Enter a search term below to search the Austin Monitor.
Photo by Gabriel C. Pérez/KUT
Thursday, September 24, 2020 by Audrey McGlinchy
Audit calls Austin’s ‘bad landlord’ program ineffective, says it doesn’t ensure safe housing
A city program intended to make sure landlords maintain safe apartments is failing to do its job, a new audit finds.
The report released Wednesday by the Office of the City Auditor looks at the Repeat Offender Program within the city’s Code Department. Created by City Council in 2013 and paid for with a monthly fee charged to utility customers, the program allows the city to keep a list of landlords who’ve been cited for health and safety violations, like not ensuring a tenant has hot water. Landlords on the list are required to pay an annual fee, and their properties are subject to regular inspections.
But low fees and a lack of city enforcement means landlords have little incentive to make fixes, the report said.
“Austin’s Repeat Offender Program, as currently administered, does not ensure renters are living in properties that meet minimum health and safety standards,” auditors wrote. “The program, though well-intended, is not meeting this goal in part because rental property owners have not been regulated or incentivized to correct code violations.”
Auditors recommended the city be more willing to sanction landlords who fail to make repairs. Three of the 10 properties with the most health and safety violations had no action taken against them, even though the properties received an average of 317 code violations. And while the Code Department has for years had the ability to suspend rental licenses, revoking a landlord’s ability to rent vacant apartments, the department did not start doing that until this year.
“Code has not used all available enforcement tools to pressure owners to improve property living conditions and safety,” auditors wrote. The Code Department first suspended a landlord’s license in June and has since suspended the licenses of eight property owners.
Auditors also recommended that the city recalibrate the fees it charges landlords who fail to make repairs. Owners on the Repeat Offender list are required to pay a yearly fee of $372, regardless of how large their building is. Auditors note that inspecting an apartment building with 500 apartments can be costly and take up to two weeks, compared to a one-day inspection for a single-family home.
One fix may be to create a citywide rental registration program, which exists in other cities including Houston, Dallas and Fort Worth. Not only would this allow Austin to better understand its stock of rental properties, auditors argued, it could also be another source of revenue for the city.
Auditors also recommended the Code Department change the name of the program, pointing out that renters may be less likely to report poor conditions to a program that references a term used to describe people in the criminal justice system (“repeat offender”).
All in all, tenant advocates were not surprised by the audit.
“The audit highlights concerns that both tenants, tenant advocates and even Code staff have articulated for some time about frustrations with the Repeat Offender Program,” Shoshana Krieger, project director of BASTA (Building and Strengthening Tenant Action), told KUT.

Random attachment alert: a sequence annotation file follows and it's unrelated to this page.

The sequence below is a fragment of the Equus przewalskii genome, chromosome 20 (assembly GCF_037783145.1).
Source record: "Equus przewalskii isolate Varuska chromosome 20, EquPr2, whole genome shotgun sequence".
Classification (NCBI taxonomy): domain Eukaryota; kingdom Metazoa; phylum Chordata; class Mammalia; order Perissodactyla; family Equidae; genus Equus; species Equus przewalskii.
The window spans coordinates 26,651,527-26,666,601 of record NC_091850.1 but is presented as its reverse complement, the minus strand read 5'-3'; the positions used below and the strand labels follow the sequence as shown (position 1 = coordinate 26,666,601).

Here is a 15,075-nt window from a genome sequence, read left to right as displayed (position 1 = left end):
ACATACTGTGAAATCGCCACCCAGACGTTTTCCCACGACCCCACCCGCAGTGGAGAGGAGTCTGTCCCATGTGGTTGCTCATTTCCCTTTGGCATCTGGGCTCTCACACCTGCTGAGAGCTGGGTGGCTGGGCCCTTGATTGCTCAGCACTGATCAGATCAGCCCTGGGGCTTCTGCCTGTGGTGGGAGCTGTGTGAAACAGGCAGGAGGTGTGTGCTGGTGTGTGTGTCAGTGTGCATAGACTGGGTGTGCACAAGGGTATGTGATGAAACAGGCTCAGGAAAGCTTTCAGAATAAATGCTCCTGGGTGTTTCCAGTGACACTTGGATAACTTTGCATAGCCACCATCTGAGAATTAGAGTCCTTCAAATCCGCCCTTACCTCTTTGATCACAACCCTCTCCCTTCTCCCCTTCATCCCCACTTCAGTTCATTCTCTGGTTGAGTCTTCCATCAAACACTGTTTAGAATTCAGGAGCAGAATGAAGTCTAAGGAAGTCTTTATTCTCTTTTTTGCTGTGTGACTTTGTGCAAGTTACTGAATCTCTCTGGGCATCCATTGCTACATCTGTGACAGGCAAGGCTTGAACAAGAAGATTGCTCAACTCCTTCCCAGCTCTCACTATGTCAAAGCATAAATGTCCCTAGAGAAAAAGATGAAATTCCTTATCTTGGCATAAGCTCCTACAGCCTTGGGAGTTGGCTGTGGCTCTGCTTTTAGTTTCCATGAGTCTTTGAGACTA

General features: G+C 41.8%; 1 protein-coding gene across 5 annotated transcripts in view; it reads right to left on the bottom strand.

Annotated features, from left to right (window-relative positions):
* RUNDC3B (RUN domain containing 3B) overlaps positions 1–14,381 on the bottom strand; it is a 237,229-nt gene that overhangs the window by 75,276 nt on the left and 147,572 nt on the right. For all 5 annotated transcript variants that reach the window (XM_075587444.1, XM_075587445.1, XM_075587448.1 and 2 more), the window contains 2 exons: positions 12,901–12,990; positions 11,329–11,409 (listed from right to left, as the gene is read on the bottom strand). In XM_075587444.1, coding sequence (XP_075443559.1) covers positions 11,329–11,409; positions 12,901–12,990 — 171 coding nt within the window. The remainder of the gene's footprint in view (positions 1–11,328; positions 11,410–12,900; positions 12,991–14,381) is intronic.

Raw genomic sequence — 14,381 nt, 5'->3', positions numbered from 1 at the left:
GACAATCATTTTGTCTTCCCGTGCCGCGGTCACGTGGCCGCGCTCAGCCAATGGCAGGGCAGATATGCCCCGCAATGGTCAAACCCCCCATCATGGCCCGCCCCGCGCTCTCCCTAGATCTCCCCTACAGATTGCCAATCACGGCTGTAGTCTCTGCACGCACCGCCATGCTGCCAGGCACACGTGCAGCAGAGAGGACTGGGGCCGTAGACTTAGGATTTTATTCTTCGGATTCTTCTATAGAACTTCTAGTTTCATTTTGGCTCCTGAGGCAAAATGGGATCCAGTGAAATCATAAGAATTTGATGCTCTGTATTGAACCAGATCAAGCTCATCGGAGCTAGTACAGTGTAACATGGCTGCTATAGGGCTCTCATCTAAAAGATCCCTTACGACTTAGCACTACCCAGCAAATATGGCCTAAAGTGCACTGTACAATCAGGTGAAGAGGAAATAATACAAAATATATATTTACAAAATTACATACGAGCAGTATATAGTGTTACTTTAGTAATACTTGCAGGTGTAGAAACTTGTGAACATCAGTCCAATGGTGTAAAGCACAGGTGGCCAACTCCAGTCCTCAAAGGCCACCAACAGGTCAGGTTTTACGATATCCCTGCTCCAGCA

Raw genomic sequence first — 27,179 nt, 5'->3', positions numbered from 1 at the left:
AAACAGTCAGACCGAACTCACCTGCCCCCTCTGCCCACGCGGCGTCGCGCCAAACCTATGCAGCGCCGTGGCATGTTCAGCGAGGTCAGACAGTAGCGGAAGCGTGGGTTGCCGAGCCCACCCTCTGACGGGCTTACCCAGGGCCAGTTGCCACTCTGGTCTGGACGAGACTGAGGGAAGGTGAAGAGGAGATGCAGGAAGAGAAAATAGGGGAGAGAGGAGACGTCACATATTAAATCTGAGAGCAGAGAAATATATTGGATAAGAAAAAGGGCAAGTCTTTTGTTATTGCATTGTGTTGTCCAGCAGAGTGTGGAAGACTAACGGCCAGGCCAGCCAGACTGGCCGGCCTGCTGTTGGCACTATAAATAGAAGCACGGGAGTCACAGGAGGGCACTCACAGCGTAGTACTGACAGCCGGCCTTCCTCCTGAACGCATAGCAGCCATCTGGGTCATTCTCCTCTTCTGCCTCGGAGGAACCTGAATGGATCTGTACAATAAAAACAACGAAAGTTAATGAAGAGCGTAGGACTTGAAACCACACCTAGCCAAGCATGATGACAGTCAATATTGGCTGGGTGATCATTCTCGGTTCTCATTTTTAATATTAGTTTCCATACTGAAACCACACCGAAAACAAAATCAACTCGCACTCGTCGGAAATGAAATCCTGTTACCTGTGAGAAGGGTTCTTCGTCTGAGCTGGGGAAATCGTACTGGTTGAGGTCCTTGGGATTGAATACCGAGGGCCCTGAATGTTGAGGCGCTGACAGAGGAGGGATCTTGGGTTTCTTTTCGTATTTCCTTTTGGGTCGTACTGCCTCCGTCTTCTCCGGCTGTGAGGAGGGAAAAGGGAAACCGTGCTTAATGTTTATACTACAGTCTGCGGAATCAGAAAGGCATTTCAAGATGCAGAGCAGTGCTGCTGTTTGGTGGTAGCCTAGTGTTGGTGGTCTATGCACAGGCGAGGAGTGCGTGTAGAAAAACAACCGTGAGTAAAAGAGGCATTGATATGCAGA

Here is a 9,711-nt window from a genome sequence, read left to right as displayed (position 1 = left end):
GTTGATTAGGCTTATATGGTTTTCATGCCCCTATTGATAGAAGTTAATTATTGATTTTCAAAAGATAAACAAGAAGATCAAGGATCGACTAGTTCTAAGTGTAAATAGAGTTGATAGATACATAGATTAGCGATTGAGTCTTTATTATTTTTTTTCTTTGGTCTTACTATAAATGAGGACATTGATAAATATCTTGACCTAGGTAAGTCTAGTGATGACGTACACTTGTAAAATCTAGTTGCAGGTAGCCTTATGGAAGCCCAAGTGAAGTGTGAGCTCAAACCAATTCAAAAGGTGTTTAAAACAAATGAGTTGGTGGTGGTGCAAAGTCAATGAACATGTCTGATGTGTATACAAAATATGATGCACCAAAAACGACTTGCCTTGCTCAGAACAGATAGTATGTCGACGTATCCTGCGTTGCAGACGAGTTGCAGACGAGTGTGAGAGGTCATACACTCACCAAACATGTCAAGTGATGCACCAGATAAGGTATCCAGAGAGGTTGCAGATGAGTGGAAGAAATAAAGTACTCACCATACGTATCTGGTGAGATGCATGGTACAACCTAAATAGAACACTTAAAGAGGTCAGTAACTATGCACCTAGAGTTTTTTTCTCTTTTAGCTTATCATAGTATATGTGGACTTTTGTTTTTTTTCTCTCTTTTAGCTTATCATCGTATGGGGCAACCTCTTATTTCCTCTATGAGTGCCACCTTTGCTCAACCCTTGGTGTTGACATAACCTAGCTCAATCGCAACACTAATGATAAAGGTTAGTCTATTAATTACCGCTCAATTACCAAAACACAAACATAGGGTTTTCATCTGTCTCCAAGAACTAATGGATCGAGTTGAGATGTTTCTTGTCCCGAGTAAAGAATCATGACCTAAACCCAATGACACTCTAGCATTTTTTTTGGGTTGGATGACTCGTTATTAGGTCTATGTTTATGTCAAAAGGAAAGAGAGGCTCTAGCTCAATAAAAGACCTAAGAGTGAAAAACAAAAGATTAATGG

Krieger said the result is that many tenants stop speaking up if there’s a problem with their homes, discouraged by a lack of support from the city.
“Something we hear repeatedly on almost a daily basis from the tenants we work with … is their frustration of making an endless series of complaints and getting nothing done. At a certain point, tenants just give up.”
Council members had planned to discuss the audit at a committee meeting Wednesday, but postponed the conversation until next month.
This story was produced as part of the Austin Monitor’s reporting partnership with KUT.
The Austin Monitor’s work is made possible by donations from the community. Though our reporting covers donors from time to time, we are careful to keep business and editorial efforts separate while maintaining transparency. A complete list of donors is available here, and our code of ethics is explained here.
Do you like this story?
There are so many important stories we don't get to write. As a nonprofit journalism source, every contributed dollar helps us provide you more coverage. Do your part by joining our subscribers in supporting our reporters' work.
Key Players & Topics In This Article
Austin City Council: The Austin City Council is the body with legislative purview over the City of Austin. It offers policy direction, while the office of the City Manager implements administrative actions based on those policies. Until 2012, the body contained seven members, including the city's Mayor, all elected at-large. In 2012, City of Austin residents voted to change that system and now 10 members of the Council are elected based on geographic districts. The Mayor continues to be elected at-large.
Austin Code: Formerly known as Code Compliance, this is the city department that handles enforcement of city code violations. Its work is complaint-driven.
Office of the City Auditor: This city department is created by the city's charter in order to establish and ensure "accountability transparency, and a culture of continuous improvement in city operations."